13 October 2006


At the begining of this month Korea had a holiday (Chusok)...a well-deserved holiday. This meant that I had 6 days of relaxation and recouperation, ready for the next haul until Christmas. I spent it on the east coast with Seongsu, seeing as we failed again to get plane tickets to China, even though we were trying to book 2 1/2 months in advance. Even my colleague was lucky to get his flight to Thailand around the same time. It seems that Koreans are no longer concerned about keeping traditions, and simply want to enjoy one of the few chances in a year(perhaps the only chance) for a holiday. Afterall, it is rare that Koreans get enough days strung together to allow them to travel. Even taking more than a few days off from work using their allocated vacation time is like pulling teeth out of the boss's mouth.

It was not the first time we have been there. We went there last January (see previous archived posts in January) and we went to the top of Seorak mountain via cable car due to the snow. That day we could not see more than a few metres in front of us, so we went back to see the view, and the leaves changing colour (for which Seoraksan is famous). We had a really good day, and saw some magnificent views. The next day Songsu took me to a spa, where there were small pools of different kinds of mountain mineral water, saunas and so forth. After about three hours there I got bored; I don't understand how anyone between the ages of 20-50 can spend all day there.

The rest of the time was spent sleeping, shopping, and reading "Hymn of the Spirit", a Korean novel that has been translated into English. I find it so difficult to find English translations so I whisked it off the shelf as soon as I clapped eyes on it. I cannot find a picture of it on the web, so maybe I should take a photo myself and post it later.

Songsu's parents invited me to their home for Chusok, but there was nowhere for me to sleep. Instead Songsu drove me from Seoul to Incheon (where they live), but what is normally an hour's journey turned out to be 4 hour one due to traffic jams. So we both missed the traditional breakfast and lunch, and met his parents at the hospital instead. Seongsu's younger brother (Yeongsu, 29) has been in hopital for two weeks with Hepatitis, brought on by stress from his impending marriage. Nonetheless he was in good spirits when we arrived, nattering to me in English, and feeling proud that he was able to. He told me that the week before a 42 year old foreigner, a public school teacher was in the same ward as a result of alcohol intoxication. I wonder how this kind of man can be a public school teacher. Anyway, he told me that he had to translate what the doctor said to the foreigner, which boosted his confidence about talking to me. The doctor said "don't drink like this again, it is really bad for your health" and Yeongsu translated it as "if you drink like this again, YOU WILL DIE!!!" Perhaps a better warning than the original.

After our visit to the hospital, Seongsu's father paid for everyone (father, mother, Songsu, auntie, cousin and myself) to eat in a restaurant. I complemented him on his choice in restaurant, which I thought would be a boost to his confidence, after a history of failures in regards to wining and dining Seongsu's mother. Songsu's mother brought up the issue about my Christmas present, an issue that has been kicking around for a couple of weeks. She had her heart set on buying me a hanbok, but even though I would like one, there is no opportunity for me to wear one. Songsu's family is not traditional enough for me to wear it at Chusok or Solal (Chinese New Year), thus I felt that she would be wasting her money. Afterall, she was ready to fork out a lot of money for it. After some persuasion from myself, Songsu, and Seongsu's father she finally conceded.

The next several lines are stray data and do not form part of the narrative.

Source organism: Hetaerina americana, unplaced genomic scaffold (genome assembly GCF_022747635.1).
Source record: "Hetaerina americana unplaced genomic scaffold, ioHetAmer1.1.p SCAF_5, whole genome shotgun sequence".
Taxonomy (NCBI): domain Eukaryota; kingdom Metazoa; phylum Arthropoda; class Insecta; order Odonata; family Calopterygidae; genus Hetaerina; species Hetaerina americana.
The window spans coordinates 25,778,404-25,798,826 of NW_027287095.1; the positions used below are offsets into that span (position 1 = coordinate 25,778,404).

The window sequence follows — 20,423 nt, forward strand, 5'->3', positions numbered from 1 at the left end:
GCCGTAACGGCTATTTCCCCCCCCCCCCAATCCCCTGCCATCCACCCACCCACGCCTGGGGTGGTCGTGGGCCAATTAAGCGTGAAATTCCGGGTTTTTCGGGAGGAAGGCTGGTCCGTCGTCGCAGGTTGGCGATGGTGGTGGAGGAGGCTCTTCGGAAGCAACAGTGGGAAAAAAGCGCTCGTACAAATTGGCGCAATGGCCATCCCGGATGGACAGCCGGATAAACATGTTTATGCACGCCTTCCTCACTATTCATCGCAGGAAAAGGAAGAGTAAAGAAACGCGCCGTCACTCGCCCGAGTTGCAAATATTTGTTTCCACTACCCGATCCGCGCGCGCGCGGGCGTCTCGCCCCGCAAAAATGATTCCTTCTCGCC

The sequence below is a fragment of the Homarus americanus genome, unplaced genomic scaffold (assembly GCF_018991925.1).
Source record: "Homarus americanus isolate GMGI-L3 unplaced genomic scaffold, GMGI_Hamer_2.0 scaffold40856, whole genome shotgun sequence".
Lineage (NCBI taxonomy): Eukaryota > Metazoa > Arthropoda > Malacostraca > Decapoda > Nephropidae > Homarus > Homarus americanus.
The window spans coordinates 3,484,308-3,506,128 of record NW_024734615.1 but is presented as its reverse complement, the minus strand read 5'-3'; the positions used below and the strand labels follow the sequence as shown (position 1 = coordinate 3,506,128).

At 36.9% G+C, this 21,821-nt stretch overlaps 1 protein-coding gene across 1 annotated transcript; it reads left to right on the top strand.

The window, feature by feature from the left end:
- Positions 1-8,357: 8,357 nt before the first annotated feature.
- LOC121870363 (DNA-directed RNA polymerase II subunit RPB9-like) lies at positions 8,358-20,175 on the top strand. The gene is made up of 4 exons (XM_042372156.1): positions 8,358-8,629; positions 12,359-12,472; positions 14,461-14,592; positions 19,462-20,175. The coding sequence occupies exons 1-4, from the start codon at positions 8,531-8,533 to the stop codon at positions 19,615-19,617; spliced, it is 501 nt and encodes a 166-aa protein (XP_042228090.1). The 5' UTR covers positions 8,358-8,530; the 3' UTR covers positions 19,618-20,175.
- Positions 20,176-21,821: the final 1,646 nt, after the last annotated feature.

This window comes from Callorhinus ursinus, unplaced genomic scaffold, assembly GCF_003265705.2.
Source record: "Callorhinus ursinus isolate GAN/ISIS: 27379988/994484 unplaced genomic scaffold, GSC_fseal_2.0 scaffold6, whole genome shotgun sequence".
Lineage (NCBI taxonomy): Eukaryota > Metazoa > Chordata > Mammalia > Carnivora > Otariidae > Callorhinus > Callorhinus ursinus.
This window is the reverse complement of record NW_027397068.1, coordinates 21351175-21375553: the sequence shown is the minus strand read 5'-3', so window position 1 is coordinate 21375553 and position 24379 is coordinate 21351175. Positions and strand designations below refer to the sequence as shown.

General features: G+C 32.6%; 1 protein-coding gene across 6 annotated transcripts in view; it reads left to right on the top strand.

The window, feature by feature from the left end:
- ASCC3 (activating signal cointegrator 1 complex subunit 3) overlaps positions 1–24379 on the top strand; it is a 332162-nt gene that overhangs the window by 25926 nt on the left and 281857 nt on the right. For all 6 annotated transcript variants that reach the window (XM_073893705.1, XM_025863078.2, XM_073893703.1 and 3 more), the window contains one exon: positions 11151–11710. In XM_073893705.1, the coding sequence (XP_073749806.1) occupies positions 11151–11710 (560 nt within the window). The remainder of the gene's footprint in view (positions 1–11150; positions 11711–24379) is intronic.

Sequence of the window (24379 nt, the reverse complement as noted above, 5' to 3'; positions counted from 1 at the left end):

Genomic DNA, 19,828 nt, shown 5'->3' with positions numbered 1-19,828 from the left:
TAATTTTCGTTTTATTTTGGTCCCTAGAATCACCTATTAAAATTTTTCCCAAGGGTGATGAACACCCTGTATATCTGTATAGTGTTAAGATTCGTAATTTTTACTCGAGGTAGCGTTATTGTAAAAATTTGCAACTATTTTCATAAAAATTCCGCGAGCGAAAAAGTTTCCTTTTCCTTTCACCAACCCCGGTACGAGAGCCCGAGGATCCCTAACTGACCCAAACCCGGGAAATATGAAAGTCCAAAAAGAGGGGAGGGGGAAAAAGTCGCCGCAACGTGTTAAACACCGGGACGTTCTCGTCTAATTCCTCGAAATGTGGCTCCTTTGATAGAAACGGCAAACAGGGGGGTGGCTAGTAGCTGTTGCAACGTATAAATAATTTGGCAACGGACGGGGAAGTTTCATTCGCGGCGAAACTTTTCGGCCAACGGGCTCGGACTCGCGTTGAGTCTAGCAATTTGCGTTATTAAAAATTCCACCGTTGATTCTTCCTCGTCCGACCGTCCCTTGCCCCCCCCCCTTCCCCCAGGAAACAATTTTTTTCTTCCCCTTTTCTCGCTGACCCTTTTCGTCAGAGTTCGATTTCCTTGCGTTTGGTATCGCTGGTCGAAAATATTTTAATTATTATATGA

Anyway, see below for the photographs from Seorak mountain (서락산).


At 10/15/2006 9:11 pm, Anonymous Anonymous said...

Great story, and some fantastic pictures! Oh, so you met his parents. Do they speak any English, and how good is your formal Korean? :)


At 10/17/2006 9:31 am, Blogger Louise said...

Hey Pete,

Mother doesn't speak English, Father can a little and falteringly. He used to speak it perfectly but he hasn't spoken it in 20 years.

As for me, his parents are comfortable with me using Chongdaemal (polite but informal). I can use the formal style but his parents are really friendly and comfortable to hang out with, so I just use Chongdaemal, except when saying 'thankyou', and 'sorry' etc, and when refering to their titles.

His parents are lovely, and his mother wants us to get married...she always spoils me with presents!

I'm so lucky compared with others in an international relationship with a Korean.

At 10/19/2006 6:46 am, Anonymous Anonymous said...

Wow, you are really lucky for your boyfriend to have such open-minded, warm parents! Your Korean must be really coming along to able to talk comfortably. Can I ask how much Korean you knew before you came to Korea? Since I'm going there next year, I've been "kind of" learning it since last year when I've had time. Most of it I've just picked up from watching dramas and movies, but I can understand some sentences and pick out words from almost every other sentence that is spoken now. I have to admit, I haven't dived into my reading material yet, I've got some phrasebooks, a dictionary and a full Mastering Korean CD set, also some Let's Learn Korean episodes from Arirang TV. :)

I hope to get myself into a daily routine of learning to be honest...While my listening is ok when I'm paying attention, my pronounciation isn't up to scratch yet. It'd be great to be prepared with a whole selection of the language when I arrive.



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